The K-meson form factor and charge radius: linking low-energy data to future Jefferson Laboratory measurements

The European Physical Journal C, Jul 2017

Starting from a successful model of the \(\pi \)-meson electromagnetic form factor, we calculate a similar form factor, \(F_{K}(Q^{2})\), of the charged K meson for a wide range of the momentum transfer squared, \(Q^{2}\). The only remaining free parameter is to be determined from the measurements of the K-meson charge radius, \(r_{K}\). We fit this single parameter to the published data of the NA-7 experiment which measured \(F_{K}(Q^{2})\) at \(Q^{2}\rightarrow 0\) and determine our preferred range of \(r_{K}\), which happens to be close to recent lattice results. Still, the accuracy in the determination of \(r_{K}\) is poor. However, future measurements of the K-meson electromagnetic form factor at \(Q^{2}\lesssim 5.5\) GeV\(^{2}\), scheduled in Jefferson Laboratory for 2017, will test our approach and will reduce the uncertainty in \(r_{K}\) significantly.

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The K-meson form factor and charge radius: linking low-energy data to future Jefferson Laboratory measurements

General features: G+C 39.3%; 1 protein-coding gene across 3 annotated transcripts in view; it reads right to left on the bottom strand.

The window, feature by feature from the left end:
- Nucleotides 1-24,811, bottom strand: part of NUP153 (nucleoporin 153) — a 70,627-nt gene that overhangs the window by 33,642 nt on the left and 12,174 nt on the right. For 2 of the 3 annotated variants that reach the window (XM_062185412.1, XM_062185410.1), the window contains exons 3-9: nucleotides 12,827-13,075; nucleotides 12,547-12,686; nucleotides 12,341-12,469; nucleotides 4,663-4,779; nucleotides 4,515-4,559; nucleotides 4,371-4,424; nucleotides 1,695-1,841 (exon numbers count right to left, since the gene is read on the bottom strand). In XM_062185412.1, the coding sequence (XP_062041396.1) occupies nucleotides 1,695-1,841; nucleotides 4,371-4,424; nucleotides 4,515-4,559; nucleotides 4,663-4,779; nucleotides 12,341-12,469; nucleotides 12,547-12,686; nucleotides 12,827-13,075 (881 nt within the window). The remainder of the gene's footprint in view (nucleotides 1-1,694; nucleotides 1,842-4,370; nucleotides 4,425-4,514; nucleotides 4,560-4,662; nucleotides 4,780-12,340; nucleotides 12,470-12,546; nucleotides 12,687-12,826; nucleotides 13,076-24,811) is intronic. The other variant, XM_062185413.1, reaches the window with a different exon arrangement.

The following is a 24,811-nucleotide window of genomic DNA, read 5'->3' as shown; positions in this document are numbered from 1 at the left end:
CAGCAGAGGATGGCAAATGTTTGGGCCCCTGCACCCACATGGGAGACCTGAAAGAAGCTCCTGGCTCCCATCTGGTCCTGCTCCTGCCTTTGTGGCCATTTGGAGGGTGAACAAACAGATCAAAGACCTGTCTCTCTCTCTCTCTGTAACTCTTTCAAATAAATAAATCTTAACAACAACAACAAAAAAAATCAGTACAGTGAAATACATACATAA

Eur. Phys. J. C The K -meson form factor and charge radius: linking low-energy data to future Jefferson Laboratory measurements A. F. Krutov 2 S. V. Troitsky 1 V. E. Troitsky 0 0 D.V. Skobeltsyn Institute of Nuclear Physics, M.V. Lomonosov Moscow State University , Moscow 119991 , Russia 1 Institute for Nuclear Research of the Russian Academy of Sciences , 60th 2 Samara University , 443086 Samara , Russia Starting from a successful model of the π -meson electromagnetic form factor, we calculate a similar form factor, FK (Q2), of the charged K meson for a wide range of the momentum transfer squared, Q2. The only remaining free parameter is to be determined from the measurements of the K -meson charge radius, rK . We fit this single parameter to the published data of the NA-7 experiment which measured FK (Q2) at Q2 → 0 and determine our preferred range of rK , which happens to be close to recent lattice results. Still, the accuracy in the determination of rK is poor. However, future measurements of the K -meson electromagnetic form factor at Q2 5.5 GeV2, scheduled in Jefferson Laboratory for 2017, will test our approach and will reduce the uncertainty in rK significantly. 1 Introduction and outline Quantitative description of particle systems in the strongcoupling regime remains one of the most challenging problems of contemporary particle theory. The electromagnetic structure of light mesons represents an ideal testbed for various approaches to practical calculations at strong coupling, including low-energy effective theories of strong interactions and their connection to Quantum Chromodynamics (QCD). Not surprisingly, experimental understanding of various aspects of the meson structure comprises an important part of the scientific program of the upgraded Jefferson Laboratory (JLab) [ 1 ], presently ready for its start. In particular, the E12-09-011 experiment, scheduled in JLab Hall C for 2017, will attempt to measure the K -meson electromagnetic form factor, FK (Q2), at the momentum transfer squared up to Q2 ∼ 5.5 GeV2 [ 2 ]. In this work, we address some important implications of this expected result and revisit previous scarce data on FK (Q2) in the frameworks of a successful theoretical model. Some time ago, a model for the electromagnetic form factor of the charged π meson, Fπ (Q2), has been developed (see Refs. [ 3–5 ] for a detailed description), possessing a few free parameters, fixed in 1998 [ 6 ] from the experimental data available at that time. The model predicted subsequent JLab experimental results on Fπ (Q2) surprisingly well [ 7 ] without further tuning of parameters, despite the fact that the experimentally accessible range of Q2 was extended by an order of magnitude [ 8 ]. Moreover, the model with the very same parameters predicts the correct QCD asymptotics of Fπ (Q2) at large Q2 [ 9,10 ]. Subsequently, the model was also applied to the calculation of electroweak parameters of the ρ meson [11], for which particular interesting relations have been obtained. The theoretical grounds for the model include a relativistic-invariant approximation [ 3 ] to the instant form of the relativistic Hamiltonian dynamics (see e.g. Ref. [ 12 ]), while the model’s quantitative parameters in the light-quark sector are fixed from the successful π -meson study [ 6 ]. The two principal benefits of our model have been demonstrated in the π -meson study. The first one is its predictivity: provided the experimental value of the decay constant is fixed, only one parameter remains to fit the mean square radius. Any further dependence on the model details, e.g. in particular the choice of the phenomenological wave function, is negligible [ 6 ]. The second advantage is matching with QCD predictions in the ultraviolet limit: when constituentquark masses are switched off, as expected at high energies, the model reproduces correctly not only the functional form of the QCD asymptotics, but also the numerical coefficient; see Refs. [ 9,10 ] for details. To the best of our knowledge, this is the only available low-energy model reproducing the QCD limit without introducing additional parameters. Analytical properties of the pion form factor, as a function on the complex Q2 plane, obtained in our model, are the same as follows from the general quantum field theory principles [28]. Since the model predicted successfully the values of Fπ (Q2) up to Q2 ∼ 2.5 GeV2, we expect that it can be used for FK (Q2) at least in the same domain of momentum transfers. Our model shares its limitations with other constituent-quark models of mesons: at present, their parameters cannot be consistently derived from QCD without additional experimental input. In this paper, the model is applied to the K meson. This brings two additional parameters into the game, one being the mass of the strange constituent quark, Ms , and another describing the interaction in the light-heavy quark system. In the case of the π meson, the two corresponding parameters were uniquely determined from two measured observables, the π -meson decay constant, fπ , and charge radius, rπ , which determines the form-factor behavior at low Q2. We will demonstrate below that, for the K meson, the decay constant, f K , fixes one combination of parameters, while the charge radius, rK , is known with large uncertainties, which makes it difficult to use it for fixing the remaining parameter. We therefore keep it free and obtain a range of the model parameters consistent with the present data. We address old measurements of FK (Q2) at Q2 → 0 obtained in the NA7 experiment at CERN SPS [ 13 ], which represents the most precise source of experimental input for determination of rK . The value of rK obtained in Ref. [ 13 ], since then extensively used in numerous experimental and theoretical works, was estimated from fitting the data points in the pole approximation. We demonstrate that the range of Q2 studied in Ref. [ 13 ] was sufficiently large for deviations from this approximation to become important. We fit the NA-7 data points with our exact functions for FK (Q2), which results in a slightly shifted value of rK . We note that the obtained allowed range of rK , bounded by the 68% CL agreement with the data and by the consistency of the model, is in a better agreement with the recent lattice results [ 14 ] than the original result of Ref. [ 13 ]. Turning to higher energies, we use the constraints on rK to fix the allowed range of FK (Q2) functions at modestly large Q2 6 GeV2. We observe that the spread of the theoretical curves exceeds considerably the expected precision of the E12-09-011 experiment in JLab. Therefore, within our approach, the E12-09-011 results might be used not only to study FK (Q2) at moderate Q2 but also to constrain its behavior at Q2 → 0 and to further narrow the experimentally allowed range of rK . This improvement in the value of a very soft parameter represents an unexpected application of the coming experiment, aimed presumably at the studies at much higher momentum transfers, Q2 ∼ (0.5–5.5) GeV2. The rest of the paper is organized as follows. In Sect. 2, we describe briefly the model for FK (Q2), with the emphasis on the differences between the π - and K -meson models and on the two new parameters we have to introduce. Sect. 3 addresses the experimental constraints on rK . The NA-7 data are reanalyzed here in the frameworks of our model. In Sect. 4, we present the expected FK (Q2) behavior at larger Q2 and demonstrate how the E12-09-011 JLab experiment may improve the precision of the rK measurement. We briefly conclude in Sect. 5 and present a more detailed description of the model in the Appendix. 2 The K -meson electromagnetic form factor The approach we used is based on the instant-form Dirac relativistic Hamiltonian dynamics (see e.g. Ref. [ 12 ]) supplemented by the relativistic-invariant modified impulse approximation [ 3 ]. The form factor of a system of two quarks with different masses1 has been calculated, within this approach, in Ref. [ 15 ]. For completeness, all necessary formulas are collected in the Appendix. In general, we need to know five parameters to proceed with the real numerical calculation. They include the masses of the two constituent quarks, Mu and Ms ; the parameter of the two-quark phenomenological wave function, b, with the physical meaning of the confinement scale; and two anomalous magnetic moments of quarks, κu and κs . The values of the latter are fixed in the same way as it was done for the π meson, that is through the Gerasimov sum rules; see Ref. [ 16 ] for details and the appendix for explicit expressions. The value of κu is, clearly, the same as it was used for the π meson. We also take advantage of the working model for Fπ (Q2) where Mu = 0.22 GeV was fixed. The phenomenological confinement scale, b, may in principle be different for different systems, and, for the moment, we keep it as a free parameter, together with Ms . At this point, we note that we do not vary the shape of the phenomenological wave function u(k) used in the calculation, but fix it instead from the π -meson study and leave only the scale b as a free parameter. In early theoretical studies of our model [ 15,18 ], various wave functions have been used, which, in general, resulted in different predictions. However, once the model was applied to phenomenology, the dependence on the wave-function choice was found negligible, provided the value of the meson decay constant was fixed [6]. The theoretical systematic uncertainty related to the choice of the wave-function shape is small compared to the experimental uncertainties. Note that the weak dependence of the results of calculation of electromagnetic form factors of pseudoscalar mesons on the shape of the wave function of constituent quarks has been pointed out also in Ref. [ 29 ]. 1 The π meson is well described with Mu = Md . The choice of the light constituent-quark mass Mu was determined from a fit to experimental values of Fπ (Q2) at small Q2 in Ref. [ 6 ] and confirmed by subsequent experimental data. It is interesting to note that, with the same value of Mu , the mass spectrum of light mesons had been successfully described in Ref. [ 30 ], within a different framework. We leave the study of the meson masses in our model for future work. Within our approach, we build up a consistent phenomenologically successful global fit of electroweak properties of light mesons. The same parameters have been used first for the best-studied π meson [ 6,10 ], then for certain properties of the ρ meson [11]; now we proceed with the K meson. To fix the two free parameters, b and Mu , for the π meson, two experimental observables were used. One was the meson decay constant, fπ , and another was the meson charge radius, rπ , determined from experimental measurements of Fπ (Q2) at Q2 → 0. For the K meson, we may equally well use the decay constant, fK = (0.1562 ± 0.0010) GeV [ 17 ], to eliminate one of the parameters. The expression relating f K to the model parameters was derived in Ref. [ 18 ] and is presented in the Appendix. It would be natural to use the experimental information on the K -meson charge radius, rK , to fix the single remaining free parameter and to predict the behavior of FK (Q2) in the yet unexplored domain of large Q2. However, as we will see in the next section, this approach is limited by the poor experimental knowledge of rK . 3 Experimental constraints on the K -meson charge radius The form factor FK (Q2) was measured by the NA-7 experiment at CERN SPS, Ref. [ 13 ]. This measurement of 1986 remains the most recent and the most precise one, and we will concentrate on its results in what follows.2 Figure 1 presents the experimental data points. The authors of Ref. [ 13 ] used these data to extract the K -meson charge radius by fitting their data with the pole approximation, FK (Q2) = 1/ 1 + Q2 r K2 /6 . We note in passing that a better fit to data points was obtained in Ref. [ 13 ] when the condition FK (0) = 1 was not used, though a departure from this condition is unphysical. This resulted in the value of r K2 = 0.34 ± 0.05 fm2 (50% CL), widely used in subsequent studies. However, one may note that the actual FK (Q2) function may deviate from the pole approximation already at 2 Inclusion of an earlier measurement of Ref. [ 31 ] cannot change our result because of larger error bars and smaller number of data points, all of which lay farther away from Q2 = 0. Q2 ∼ 0.1 GeV2, so that corrections to the pole approximation are already important for the NA-7 data range. This means that, to determine the derivative of FK (Q2) at Q2 = 0, and hence rK , one should use either a shorter range of Q2 or a more complicated approximation. The first option fails because of the insufficient number of data points. Fortunately, as described above, we can calculate the function FK (Q2) within our approach. The model has one free parameter which we use to fit, by means of the usual χ 2 method, the NA-7 data points with their experimental error bars. To do that, we consider the two-dimensional parameter space (Ms , b) of the model; see Fig. 2. Fixing the value of f K implies a constraint on (Ms , b), so that a one-parametric space remains (one can see from Fig. 2 that the precision of the experimental value of f K is so good that its uncertainty may be neglected). The remaining freedom is therefore parametrized by a line on the (Ms , b) plane; different points on the line correspond to different values of rK . Changing Ms and always keeping b(Ms ) to satisfy the f K constraint, one may fit the experimental data points for FK (Q2). One may note, however, from Fig. 2, that not all values of rK may be achieved, provided the f K constraint is satisfied. Indeed, at r 2 (Ms , b) < 0.39 fm2, the two curves K determined by f K (Ms , b) and rK (Ms , b), Fig. 2, have no intersection points. Since all other parameters beyond Ms and b are fixed from the π -meson studies and their values are confirmed experimentally, we have no freedom to change this picture. Therefore, the limitation in simultaneous description of fK and rK is a consequence of our requirement of a joint description of π and K mesons, and not of the construction Fig. 2 The two parameters for the K -meson form factor. The experimental value of fK is reproduced on the red dashed line, with the pink shade representing the experimental uncertainty (this condition leaves essentially one-dimensional parameter space). Thin black lines correspond to different values of r K2 , indicated by numbers (in fm2) of our relativistic model, whose predictivity is manifested in this way. The value of Ms ≈ 0.27 GeV corresponds to the lowest achievable rK , which splits the b(Ms ) line into two branches, so that a larger value of rK may be obtained for two distinct values of Ms . In Fig. 3, we illustrate the results of the fit by presenting the χ 2(rK ) function determined by this method. We note that the best fit (χ 2 = 13.5 for 14 degrees of freedom) corresponds to the lowest value of rK , allowed in our approach, and that 0.39 fm2 ≤ r K2 ≤ 0.42 fm2(68% CL, this work). (1) Our best-fit curve is also presented in Fig. 1. It is interesting to note that our best-fit value of r K2 = 0.39 fm2 is in a better agreement with the recent lattice calculations [ 14 ], r K2 ,lattice = 0.380 ± 0.033 fm2, than the best-fit value derived with the pole approximation. However, we note that, being derived from the same data, our value for rK shares similar large statistical uncertainties with the original result, and both are compatible at 68% CL. It is interesting to compare our result also with the values obtained from the data analysis in the frameworks of the chiral perturbation theory [ 32 ], 2 which vary between rK ,ChPT,min = 0.354 ± 0.071 fm2 and 2 rK ,ChPT,max = 0.431 ± 0.071 fm2: our 68% CL interval for r K2 is contained in that of Ref. [ 32 ] for all their assumptions. 4 Large Q2 and the future JLab experiment The use of the low-Q2 data constrains, by Eq. (1), the remaining free parameter of the model through the fitting procedure described in the previous section. In principle, this allows us to calculate the FK (Q2) function for a large range of Q2 and to make predictions for the future JLab measurements. This prediction is presented in Fig. 4, where the Q2 range probed by the E12-09-011 JLab experiment and estimated uncertainties of the measurement [ 27 ] are shown. For comparison, we present also predictions obtained within other approaches. Considering Fig. 4, one immediately notes that the uncertainty in our predictions, determined by the uncertainty in the rK measurements, exceeds the expected precision of the experiment and is of order the typical difference between model predictions. The E12-09-011 experiment would be able to distinguish between our model and several other ones. Since these approaches differ in their original assumptions as well as in approximations being used, future JLab experiments will be able, in principle, to contribute to the choice between various models of the description of nonperturbative dynamics of strong interactions at large and intermediate distances. In this context, it is instructive to compare our results with those of Ref. [ 24 ]. Their approach differs from ours by the choice of the form of relativistic dynamics: they use the light-front dynamics. Another difference is in the approximations: while we use the so-called modified impulse approximation, see e.g. Ref. [ 5 ], the conventional impulse approximation was used in Ref. [ 24 ]. Our modified impulse approximation, unlike the conventional one, does not violate covariance conditions, nor the current conservation. Another difference with Ref. [ 24 ], which may be important at large Q2, is in the Q2-dependence of quark form factors: we use a renormalization-group inspired logarithmic function, while in Ref. [ 24 ], a dipole form is used. Note that the value of Mu and the expression for the quark radius coincide in the two works. In addition, this consideration opens a surprising new possibility to constrain the low-Q2 behavior of FK (Q2) and to reduce the experimental uncertainty in rK . Indeed, the expected error bars of the experiment are smaller than the spread of FK (Q2) curves predicted in our model. This spread is determined by the 68% C.L. allowed variations of the single not firmly fixed parameter of the model, rK , which determines the behavior of FK (Q2) at Q2 → 0. Hence, limiting the spread at large Q2 would narrow the allowed range of rK . Figure 5 illustrates how the measurement of FK (5.5 GeV2) in JLab would constrain rK in the case that the uncertainty of the measurement agrees with the estimate of Ref. [ 27 ]. We note that the reduced uncertainty in rK transforms, within our approach, into a more precise knowledge of the model Fig. 5 The effect of future JLab measurements on the precision of the rK value. Suppose that JLab finds the value of FK (Q2 = 5.5 GeV2) shown in the horizontal axis, with the uncertainty given in Ref. [ 27 ] (conservative value). Then, within our approach, one would be able to constrain rK to lay between the lower and upper thick red curves for this value of FK (the strip with red vertical hatching). For comparison, rK of Ref. [ 13 ] is shown by the dashed line (best fit), dark blue shade (68% CL) and light blue shade (95% CL). The horizontal strip with orange diagonal hatching represents the lattice result of Ref. [ 14 ] parameter; for instance, Ms , which may be interesting from a theoretical point of view (cf. Fig. 2). 5 Conclusions In this work, we discussed present and future experimental data on the K -meson electromagnetic form factor, FK (Q2), in the context of the model for the electroweak structure of light mesons based on the relativistic-invariant modified impulse approximation in the frameworks of the instant-form relativistic Hamiltonian dynamics. All but two parameters of the model are fixed from its successful application to the π -meson form factor in previous studies, where, experimentally, the model predictions had been confirmed precisely by a number of subsequent measurements, and theoretically, the correct QCD asymptotics was reproduced. Of the two parameters specific for the K -meson case, one combination is fixed from the K -meson decay constant, f K , while the remaining one is related to the K -meson charge radius, rK . The latter is known experimentally with large uncertainties. We revisited the NA-7 data on FK (Q2) at Q2 0.1 GeV2 and found the rK range allowed by the data within our model. This range agrees well with the recent lattice results. Still, the error bars in rK remain large, which makes the predictions of the model uncertain in the large-Q2 range to be probed by the coming E12-09-011 experiment in JLab. However, this suggested an unexpected application of the coming JLab measurements of FK (Q2), which, despite being performed at Q2 ∼ (0.5–5) GeV2, would improve the accuracy of the rK measurements. Acknowledgements We thank A. Gasparian and G. Huber for interesting information on the coming JLab K -meson experiments. The work of AK was supported in part by the Ministry of Education and Science of the Russian Federation (Grant No. 1394, state task). The work of ST on the nonperturbative description of strongly coupled QCD bound states is supported by the Russian Science Foundation, Grant 14-22-00161. Open Access This article is distributed under the terms of the Creative Commons Attribution 4.0 International License (http://creativecomm, which permits unrestricted use, distribution, and reproduction in any medium, provided you give appropriate credit to the original author(s) and the source, provide a link to the Creative Commons license, and indicate if changes were made. Funded by SCOAP3. Appendix A: Formulas for the form-factor calculation Appendix A.1: The form factor of a system with two quarks of different masses This form factor was calculated, in the present approach, in Ref. [ 15 ]. The free form factor is given by √ss [s2 − 2s(Ms2 + Mu2) + η2][s 2 − 2s (Ms2 + Mu2) + η2] Bu (s, Q2, s ) + Bs¯(s, Q2, s ) , g0(s, Q2, s ) = Q2(s + s + Q2) × 2[λ(s, −Q2, s )]3/2 where Mq is the mass of the constituent quark q, η = Mu2 − M 2, s Bs¯(s, Q2, s ) = f1(s¯)(s + s + Q2 − 2η) cos(ω1 + ω2) − f2(s¯) Ms ξ(s, Q2, s ) sin(ω1 + ω2) θ (s, Q2, s ), 2 ξ(s, Q2, s ) = −λ(s, −Q2, s )Ms2 + ss Q2 − ηQ2(s + s + Q2) + Q2η2, λ(a, b, c) = a2 + b2 + c2 − 2(ab + ac + bc), f (s¯) = 1 2Ms G(Es¯)(Q2) 4Ms2 + Q2 ; f2(s¯) = − Ms 4Ms2 + Q2 , the Wigner rotation parameters are ω1 = arctan ω2 = arctan where eq are quark charges, fq (Q2) = 1/(1 + log(rq2 Q2/6)) and rq2 = 0.3/Mq2. The anomalous magnetic moments κq of quarks q are calculated following Ref. [ 16 ]. The values of κu and κd¯ should satisfy [ 16 ] eu + κu ed + κd = −1.77. The π -meson form factor depends [ 6 ] on the sum κu + κd¯, which has been fixed in Ref. [ 6 ] from the condition that the constituent-quark parameters providing a good description of the data do not depend on the choice of the shape of the phenomenological wave function: in this way, the value κu + κd¯ = 0.0268 has been found for Mu = 0.22 GeV, and we use this value in the present study. Together with Eq. (A.1), this condition determines κu and κd unambiguously. The value ¯ of κs is determined [ 16 ] from (A.1) eedu++κκud + ed +κd es +κs es+κs 1 + ed +κd 2 = 0.42. This relation, for fixed κu and κ ¯, determines the value of d κs up to the choice of the sign at the square root from the ¯ right-hand side. We choose the negative sign because in the opposite case, the solution gives an unphysically large value of κs¯. We arrive at the values of κu ≈ −0.01055 and κs¯ ≈ −0.08099, which are used in this study. The form factor FK (Q2) is given by the double integral, FK (Q2) = √ √ d s d s ϕ(k) g0(s, Q2, s ) ϕ(k ), where ϕ(k) = √s(1 − η2/s2) u(k) k, k = (s2 − 2s(Ms2 + Mu2) + η2)/4s, is the phenomenological wave function of the two-quark system. Following previous studies of the π meson, we choose the power-law function, u(k) = N (k2/b2 + 1)−3, where the normalization N = 16 by the condition 0 ∞ dk k2u(k)2 = 1. Appendix A.2: The K -meson decay constant The expression for the decay constant f K was calculated, in the present approach, in Ref. [ 18 ]. It reads 2/(7π b3) is determined f K = where G0(s) = ∞ Ms +Mu √ 3 2√2π √s × pq0 = Mq2 + k2. √ d s G0(s)ϕ(s), ( ps0 + Ms )( pu0 + Mu ) k2 1 − ( ps0 + Ms )( pu0 + Mu ) , 1. J. Dudek et al., Physics opportunities with the 12 GeV upgrade at Jefferson Lab . Eur. Phys. J. A 48 , 187 ( 2012 ). arXiv: 1208 .1244 [hep-ex] 2. P. Bosted et al., Studies of the L-T separated kaon electroproduction cross section from 5-11 GeV . 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A. F. Krutov, S. V. Troitsky, V. E. Troitsky. The K-meson form factor and charge radius: linking low-energy data to future Jefferson Laboratory measurements, The European Physical Journal C, 2017, 464, DOI: 10.1140/epjc/s10052-017-5038-8